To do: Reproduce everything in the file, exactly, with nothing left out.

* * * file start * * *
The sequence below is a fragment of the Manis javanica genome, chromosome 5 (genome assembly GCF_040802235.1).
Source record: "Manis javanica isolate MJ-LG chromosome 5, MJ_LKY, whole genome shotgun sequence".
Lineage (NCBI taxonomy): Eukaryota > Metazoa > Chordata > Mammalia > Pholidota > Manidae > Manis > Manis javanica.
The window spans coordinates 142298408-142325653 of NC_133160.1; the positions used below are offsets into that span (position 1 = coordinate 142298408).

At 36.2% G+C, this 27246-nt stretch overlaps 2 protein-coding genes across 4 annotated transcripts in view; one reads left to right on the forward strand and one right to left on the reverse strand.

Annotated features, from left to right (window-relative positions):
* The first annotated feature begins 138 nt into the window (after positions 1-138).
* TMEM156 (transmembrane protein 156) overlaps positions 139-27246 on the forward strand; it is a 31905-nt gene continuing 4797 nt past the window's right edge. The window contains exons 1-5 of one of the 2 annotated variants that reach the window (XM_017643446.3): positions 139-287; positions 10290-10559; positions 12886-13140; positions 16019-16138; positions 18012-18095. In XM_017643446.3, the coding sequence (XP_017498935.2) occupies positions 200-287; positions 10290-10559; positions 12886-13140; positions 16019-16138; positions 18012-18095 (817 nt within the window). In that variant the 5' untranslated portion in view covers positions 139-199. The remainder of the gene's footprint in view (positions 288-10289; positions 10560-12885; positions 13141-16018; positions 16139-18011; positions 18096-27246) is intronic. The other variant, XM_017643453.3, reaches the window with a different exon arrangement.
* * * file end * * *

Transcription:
The sequence below is a fragment of the Manis javanica genome, chromosome 5 (genome assembly GCF_040802235.1).
Source record: "Manis javanica isolate MJ-LG chromosome 5, MJ_LKY, whole genome shotgun sequence".
Lineage (NCBI taxonomy): Eukaryota > Metazoa > Chordata > Mammalia > Pholidota > Manidae > Manis > Manis javanica.
The window spans coordinates 142298408-142325653 of NC_133160.1; the positions used below are offsets into that span (position 1 = coordinate 142298408).

At 36.2% G+C, this 27246-nt stretch overlaps 2 protein-coding genes across 4 annotated transcripts in view; one reads left to right on the forward strand and one right to left on the reverse strand.

Annotated features, from left to right (window-relative positions):
* The first annotated feature begins 138 nt into the window (after positions 1-138).
* TMEM156 (transmembrane protein 156) overlaps positions 139-27246 on the forward strand; it is a 31905-nt gene continuing 4797 nt past the window's right edge. The window contains exons 1-5 of one of the 2 annotated variants that reach the window (XM_017643446.3): positions 139-287; positions 10290-10559; positions 12886-13140; positions 16019-16138; positions 18012-18095. In XM_017643446.3, the coding sequence (XP_017498935.2) occupies positions 200-287; positions 10290-10559; positions 12886-13140; positions 16019-16138; positions 18012-18095 (817 nt within the window). In that variant the 5' untranslated portion in view covers positions 139-199. The remainder of the gene's footprint in view (positions 288-10289; positions 10560-12885; positions 13141-16018; positions 16139-18011; positions 18096-27246) is intronic. The other variant, XM_017643453.3, reaches the window with a different exon arrangement.